E.Since the SARS-CoV-2 virus was first identified and sequenced by researchers in China a year ago, a tidal wave of research into the pathogen and the associated disease COVID-19 has flooded the scientific literature. An analysis published as preprint last month found that more than 84,000 articles on COVID-19 were published in the first eleven months of 2020.
Even with this production and the recent introduction of vaccines against the disease, researchers studying the virus are unwilling to put it on hold and turn to other problems. Here are some of the key areas where we are likely to see progress in understanding this year.
Finding out the origin of SARS-CoV-2 is important, according to the EcoHealth Alliance’s disease ecologist Jonathan Epstein, as knowing how the virus got into humans can provide clues on how to prevent future overflows. The SARS outbreaks of 2003 and 2004 spurred research (which Epstein was a part of) that identified horseshoe bats as a reservoir for this family of coronaviruses, he notes, but it’s still not known exactly how either virus got it from bats to humans. Understanding whether SARS-CoV-2 jumped straight from bats into humans, or whether it infected a wild or domesticated intermediate species first, would help pinpoint certain human activities that could put us at risk for future zoonotic events, he says .
The World Health Organization (WHO) has convened a team to investigate the origins of the virus that traveled to China earlier this month, WHO chief Tedros Adhanom Ghebreyesus said in a January 5 briefing. According to WHO spokesman Tarik Jašarević, the team plans to review hospital records from the end of 2019 to identify diseases that may have been COVID-19, interviewing people who are the first known cases and find out which animals were being traded in a market in Wuhan with some early infections and possibly other local markets at the time of the outbreak and where those animals came from. Jašarević didn’t say when the team’s results might be available.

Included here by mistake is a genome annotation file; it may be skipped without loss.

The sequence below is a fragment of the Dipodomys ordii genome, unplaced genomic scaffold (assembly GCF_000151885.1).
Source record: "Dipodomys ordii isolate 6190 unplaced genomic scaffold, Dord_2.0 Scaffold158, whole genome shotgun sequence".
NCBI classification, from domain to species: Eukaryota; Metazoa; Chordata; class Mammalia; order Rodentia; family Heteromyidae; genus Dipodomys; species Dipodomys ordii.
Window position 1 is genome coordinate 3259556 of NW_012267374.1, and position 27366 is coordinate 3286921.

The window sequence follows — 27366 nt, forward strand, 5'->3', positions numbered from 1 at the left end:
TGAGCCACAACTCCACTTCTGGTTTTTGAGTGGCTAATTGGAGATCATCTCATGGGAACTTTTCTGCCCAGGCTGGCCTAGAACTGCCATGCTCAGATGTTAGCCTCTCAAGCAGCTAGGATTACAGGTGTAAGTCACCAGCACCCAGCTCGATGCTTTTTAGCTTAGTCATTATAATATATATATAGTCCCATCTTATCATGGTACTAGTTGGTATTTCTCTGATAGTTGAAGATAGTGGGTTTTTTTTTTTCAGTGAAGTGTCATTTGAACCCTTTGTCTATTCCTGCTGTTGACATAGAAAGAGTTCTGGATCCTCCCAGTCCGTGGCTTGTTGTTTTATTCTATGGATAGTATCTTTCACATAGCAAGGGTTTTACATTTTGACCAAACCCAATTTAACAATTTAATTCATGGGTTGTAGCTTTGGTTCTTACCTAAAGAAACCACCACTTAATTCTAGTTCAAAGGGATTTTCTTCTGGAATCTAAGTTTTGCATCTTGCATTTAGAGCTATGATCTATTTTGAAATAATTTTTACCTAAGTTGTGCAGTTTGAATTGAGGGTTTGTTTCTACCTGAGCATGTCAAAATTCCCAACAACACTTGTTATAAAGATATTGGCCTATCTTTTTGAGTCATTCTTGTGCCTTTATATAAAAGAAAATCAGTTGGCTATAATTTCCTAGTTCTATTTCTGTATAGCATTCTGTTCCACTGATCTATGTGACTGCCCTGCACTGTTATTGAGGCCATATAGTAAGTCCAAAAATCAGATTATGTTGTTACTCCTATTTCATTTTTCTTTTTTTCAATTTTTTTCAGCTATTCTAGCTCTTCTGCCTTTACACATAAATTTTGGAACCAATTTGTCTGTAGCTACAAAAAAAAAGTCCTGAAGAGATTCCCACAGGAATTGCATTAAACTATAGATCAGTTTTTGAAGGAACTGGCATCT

In addition to prevention, another advantage of knowing the animal origin of coronaviruses is the possibility of developing drugs against them in advance, namely “largely neutralizing antibodies that not only raise SARS-2 but also other related coronaviruses that we know about that they occur in animals can hit reservoirs, ”says virologist Kartik Chandran from Albert Einstein College of Medicine in New York. This is a long-term goal of his current work to identify potent antibodies that can be used as a COVID-19 drug. And he says it will also be important to find out how vaccines can be developed that offer protection against a wide swath of such coronaviruses. “From a research perspective, this will be a major challenge over the next few years.”
Even with effective vaccines, humanity is likely to stick with SARS-CoV-2, much like the cold-causing coronaviruses and influenza, Chandran says. This means that effective treatments for the disease are still needed. A problem with current monoclonal antibody treatments is that large amounts of IV must be administered, which creates logistical challenges. “If we can make these things strong enough, ideally we can give them by intramuscular injection instead of giving them intravenously – that would make a world of difference,” he says. “But that requires a jump in potency, which is pretty significant.”